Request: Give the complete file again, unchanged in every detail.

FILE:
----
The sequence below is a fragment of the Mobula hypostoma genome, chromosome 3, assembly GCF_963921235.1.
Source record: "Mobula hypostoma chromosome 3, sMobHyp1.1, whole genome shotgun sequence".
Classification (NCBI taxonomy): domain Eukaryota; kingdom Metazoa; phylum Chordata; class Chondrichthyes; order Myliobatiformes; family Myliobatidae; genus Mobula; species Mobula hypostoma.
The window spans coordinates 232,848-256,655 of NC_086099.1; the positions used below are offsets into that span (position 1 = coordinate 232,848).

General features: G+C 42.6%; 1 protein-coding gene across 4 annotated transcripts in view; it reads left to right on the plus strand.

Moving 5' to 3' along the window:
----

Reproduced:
The sequence below is a fragment of the Mobula hypostoma genome, chromosome 3, assembly GCF_963921235.1.
Source record: "Mobula hypostoma chromosome 3, sMobHyp1.1, whole genome shotgun sequence".
Classification (NCBI taxonomy): domain Eukaryota; kingdom Metazoa; phylum Chordata; class Chondrichthyes; order Myliobatiformes; family Myliobatidae; genus Mobula; species Mobula hypostoma.
The window spans coordinates 232,848-256,655 of NC_086099.1; the positions used below are offsets into that span (position 1 = coordinate 232,848).

General features: G+C 42.6%; 1 protein-coding gene across 4 annotated transcripts in view; it reads left to right on the plus strand.

Moving 5' to 3' along the window: